Unshaven Comics has published a new, all-ages graphic novel, “Blooms: Heist on Magical Girl Vault,” that was made in collaboration with Chicago comic book artist Stephanie Mided.
The company consists of Homewood natives Marc Alan Fishman, Matt Wright and Kyle Gnepper. They touted the new book at the recent Chicago Comic and Entertainment Expo convention, commonly known as C2E2.
“It’s about four people who band together over a plot to break into the secret mountain vault of the magical girls of their city,” Gnepper said.
“It’s a magical girls story with a twist on it where it actually doesn’t focus on the magical girls,” Mided said. “It focuses on one of the ex-girlfriends of one of the magical girls. And realizing that the person that brought the magical girls together, this magical creature, doesn’t really have good intentions. And so, this girl is trying to warn her ex-girlfriend and the team to save their world.”
Wright said there’s nothing else like the creative freedom that comes with making a comic.
“In this day and age, with digital movies and all the special effects that go on, a lot of that has caught up to a lot of people’s imaginations. But you still can’t make a Hollywood budget to create some of the things that comics can create,” Wright said.
“There are many times in comics where you can get away with certain story beats of just pure silence and showing things. Whereas, in a book, you’re having to describe every single thing.”
The trio have been teaching comic book basics with the Homewood-Flossmoor Park District in recent years and will teach their Comic Book 101 classes again on the last three Saturdays in May.
While it isn’t finalized yet, they’re hoping to start a new, more advanced Comic Book 201 version of the class for returning students in the fall.
The Comic Book 101 class will meet at Irwin Community Center. Fishman said that anyone, young or old, is welcome.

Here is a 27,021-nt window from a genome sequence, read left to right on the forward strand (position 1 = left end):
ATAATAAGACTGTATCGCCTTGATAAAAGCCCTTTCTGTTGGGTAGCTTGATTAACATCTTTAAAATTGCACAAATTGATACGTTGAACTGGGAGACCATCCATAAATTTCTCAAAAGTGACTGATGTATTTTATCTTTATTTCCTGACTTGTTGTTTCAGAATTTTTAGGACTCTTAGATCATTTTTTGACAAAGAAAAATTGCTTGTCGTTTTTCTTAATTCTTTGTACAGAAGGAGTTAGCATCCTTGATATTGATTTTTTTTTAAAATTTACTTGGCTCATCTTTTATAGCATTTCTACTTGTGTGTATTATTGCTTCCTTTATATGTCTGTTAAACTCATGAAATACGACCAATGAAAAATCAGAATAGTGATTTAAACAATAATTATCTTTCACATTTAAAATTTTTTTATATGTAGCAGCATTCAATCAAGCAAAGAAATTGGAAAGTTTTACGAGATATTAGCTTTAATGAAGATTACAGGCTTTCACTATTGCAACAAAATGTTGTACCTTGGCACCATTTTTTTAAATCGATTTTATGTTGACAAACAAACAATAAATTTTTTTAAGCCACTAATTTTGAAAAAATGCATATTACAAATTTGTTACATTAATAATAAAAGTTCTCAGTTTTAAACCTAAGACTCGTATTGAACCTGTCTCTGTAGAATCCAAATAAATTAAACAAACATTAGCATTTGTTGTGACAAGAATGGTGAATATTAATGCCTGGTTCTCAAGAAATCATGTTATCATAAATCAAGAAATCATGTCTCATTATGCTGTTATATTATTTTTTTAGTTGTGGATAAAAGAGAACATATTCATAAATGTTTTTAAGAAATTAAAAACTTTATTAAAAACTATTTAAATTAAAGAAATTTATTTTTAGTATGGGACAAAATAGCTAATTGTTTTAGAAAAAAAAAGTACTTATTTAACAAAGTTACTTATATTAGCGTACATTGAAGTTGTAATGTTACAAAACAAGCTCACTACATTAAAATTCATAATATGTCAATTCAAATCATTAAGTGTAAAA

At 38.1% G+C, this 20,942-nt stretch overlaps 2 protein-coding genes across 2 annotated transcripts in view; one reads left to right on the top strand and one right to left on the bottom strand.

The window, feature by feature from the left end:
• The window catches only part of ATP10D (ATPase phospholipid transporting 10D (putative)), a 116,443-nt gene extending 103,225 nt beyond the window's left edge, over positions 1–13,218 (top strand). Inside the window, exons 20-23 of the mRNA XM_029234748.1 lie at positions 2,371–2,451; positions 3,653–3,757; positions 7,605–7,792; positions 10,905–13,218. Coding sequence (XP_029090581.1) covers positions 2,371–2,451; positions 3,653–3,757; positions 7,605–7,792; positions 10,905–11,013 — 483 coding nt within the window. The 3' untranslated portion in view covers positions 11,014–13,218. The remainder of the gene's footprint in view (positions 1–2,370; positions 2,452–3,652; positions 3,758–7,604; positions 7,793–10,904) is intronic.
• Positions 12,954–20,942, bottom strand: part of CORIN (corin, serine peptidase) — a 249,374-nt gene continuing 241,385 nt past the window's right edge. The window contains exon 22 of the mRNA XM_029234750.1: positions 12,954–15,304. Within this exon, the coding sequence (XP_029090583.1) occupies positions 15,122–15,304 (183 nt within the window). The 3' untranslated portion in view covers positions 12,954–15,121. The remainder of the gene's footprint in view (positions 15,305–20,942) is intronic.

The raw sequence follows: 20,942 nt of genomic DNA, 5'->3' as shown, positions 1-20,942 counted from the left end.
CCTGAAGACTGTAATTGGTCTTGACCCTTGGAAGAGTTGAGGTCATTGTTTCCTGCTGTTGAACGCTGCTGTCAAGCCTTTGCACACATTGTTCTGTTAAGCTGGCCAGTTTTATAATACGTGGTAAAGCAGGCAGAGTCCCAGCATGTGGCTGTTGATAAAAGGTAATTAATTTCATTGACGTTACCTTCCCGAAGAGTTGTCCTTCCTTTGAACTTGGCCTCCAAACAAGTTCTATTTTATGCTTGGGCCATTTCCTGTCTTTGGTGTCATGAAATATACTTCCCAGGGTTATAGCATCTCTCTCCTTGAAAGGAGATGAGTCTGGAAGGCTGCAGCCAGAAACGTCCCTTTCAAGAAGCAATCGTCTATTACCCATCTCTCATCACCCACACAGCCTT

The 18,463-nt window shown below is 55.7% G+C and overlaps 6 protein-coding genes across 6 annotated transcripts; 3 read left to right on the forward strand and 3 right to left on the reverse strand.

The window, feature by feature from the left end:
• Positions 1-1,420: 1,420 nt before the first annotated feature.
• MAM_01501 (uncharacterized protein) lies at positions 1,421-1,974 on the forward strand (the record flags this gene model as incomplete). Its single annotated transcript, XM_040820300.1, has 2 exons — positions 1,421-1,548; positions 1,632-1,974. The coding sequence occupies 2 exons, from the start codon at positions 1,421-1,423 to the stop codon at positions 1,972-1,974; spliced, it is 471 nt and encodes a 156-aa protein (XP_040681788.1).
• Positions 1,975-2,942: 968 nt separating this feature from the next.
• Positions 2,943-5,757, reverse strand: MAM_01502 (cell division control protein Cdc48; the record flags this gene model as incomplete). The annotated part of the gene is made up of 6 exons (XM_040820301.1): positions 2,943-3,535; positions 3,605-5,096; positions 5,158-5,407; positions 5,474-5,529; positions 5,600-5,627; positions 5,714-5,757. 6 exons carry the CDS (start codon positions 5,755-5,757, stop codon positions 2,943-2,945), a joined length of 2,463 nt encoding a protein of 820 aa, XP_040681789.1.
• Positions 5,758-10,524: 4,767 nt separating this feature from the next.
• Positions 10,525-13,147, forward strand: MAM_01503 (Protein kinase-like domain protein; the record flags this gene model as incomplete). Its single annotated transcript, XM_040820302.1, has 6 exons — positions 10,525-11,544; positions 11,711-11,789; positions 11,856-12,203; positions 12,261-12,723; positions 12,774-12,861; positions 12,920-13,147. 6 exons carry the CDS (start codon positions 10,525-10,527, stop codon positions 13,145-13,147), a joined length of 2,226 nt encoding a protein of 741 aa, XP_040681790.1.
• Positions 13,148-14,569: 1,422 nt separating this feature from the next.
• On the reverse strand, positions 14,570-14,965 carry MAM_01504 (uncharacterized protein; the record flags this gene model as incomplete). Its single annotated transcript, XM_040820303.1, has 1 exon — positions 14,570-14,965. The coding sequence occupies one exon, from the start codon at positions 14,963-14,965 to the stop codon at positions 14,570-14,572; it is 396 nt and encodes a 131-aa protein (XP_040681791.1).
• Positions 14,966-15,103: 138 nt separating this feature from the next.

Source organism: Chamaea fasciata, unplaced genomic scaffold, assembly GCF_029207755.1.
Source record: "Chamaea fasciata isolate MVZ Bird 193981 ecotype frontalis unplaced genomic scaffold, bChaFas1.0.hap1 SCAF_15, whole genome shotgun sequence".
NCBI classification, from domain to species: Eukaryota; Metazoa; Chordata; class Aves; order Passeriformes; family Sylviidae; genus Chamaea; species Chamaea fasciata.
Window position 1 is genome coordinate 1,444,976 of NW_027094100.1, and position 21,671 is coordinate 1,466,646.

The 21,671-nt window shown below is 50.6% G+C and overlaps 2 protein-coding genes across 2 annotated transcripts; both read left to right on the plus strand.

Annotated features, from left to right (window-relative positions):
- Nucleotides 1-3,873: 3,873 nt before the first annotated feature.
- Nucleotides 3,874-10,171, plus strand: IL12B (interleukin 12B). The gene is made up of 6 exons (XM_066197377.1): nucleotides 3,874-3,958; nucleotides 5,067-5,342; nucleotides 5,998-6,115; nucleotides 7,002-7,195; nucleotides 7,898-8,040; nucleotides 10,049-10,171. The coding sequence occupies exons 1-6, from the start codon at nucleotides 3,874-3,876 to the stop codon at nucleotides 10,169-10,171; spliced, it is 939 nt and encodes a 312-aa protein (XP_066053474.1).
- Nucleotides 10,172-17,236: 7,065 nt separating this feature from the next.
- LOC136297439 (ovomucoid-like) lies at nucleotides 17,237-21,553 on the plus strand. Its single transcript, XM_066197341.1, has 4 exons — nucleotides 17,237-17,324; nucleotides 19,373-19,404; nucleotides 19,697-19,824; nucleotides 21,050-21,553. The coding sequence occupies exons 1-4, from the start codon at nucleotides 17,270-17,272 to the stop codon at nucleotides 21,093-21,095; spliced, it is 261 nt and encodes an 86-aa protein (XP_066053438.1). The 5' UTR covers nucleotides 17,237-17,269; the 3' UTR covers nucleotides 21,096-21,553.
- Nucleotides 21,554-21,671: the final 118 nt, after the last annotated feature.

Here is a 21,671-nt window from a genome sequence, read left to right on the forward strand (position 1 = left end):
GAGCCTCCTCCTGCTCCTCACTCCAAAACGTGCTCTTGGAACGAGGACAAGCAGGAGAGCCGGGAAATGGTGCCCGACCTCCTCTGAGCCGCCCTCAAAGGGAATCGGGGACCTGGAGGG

“If you can sit for an hour and half, you are more than welcome. We teach you how to make a comic book from soup to nuts – the whole thing,” Fishman said. “We teach it to everyone’s confidence level. It’s really more about the nuts and bolts of making a comic than it is specific anatomy or anything like that. But if it’s something where you yourself want to pursue it, we’re there to answer the questions.”
Fishman said the Comic Book 101 class often has kids and some adults who are returning students. Unshaven Comics continues to teach them where they left off. But with these students in mind, the more advanced Comic Book 201 class is in development for the fall.
“Rumor has it, sometime in the fall, we’re going to have a 201 course for people who have taken [our class] before,” Fishman said. “We’re talking with Jenna and folks at the H-F Park District. They said that there’s enough interest for us advancing the course foreword now.”
Among other subjects, Fishman said a Comic Book 201 class probably will teach more about coloring and drawing anatomy than their 101 class does.
“This will allow us to dive deeper into the individual lessons,” Fishman said.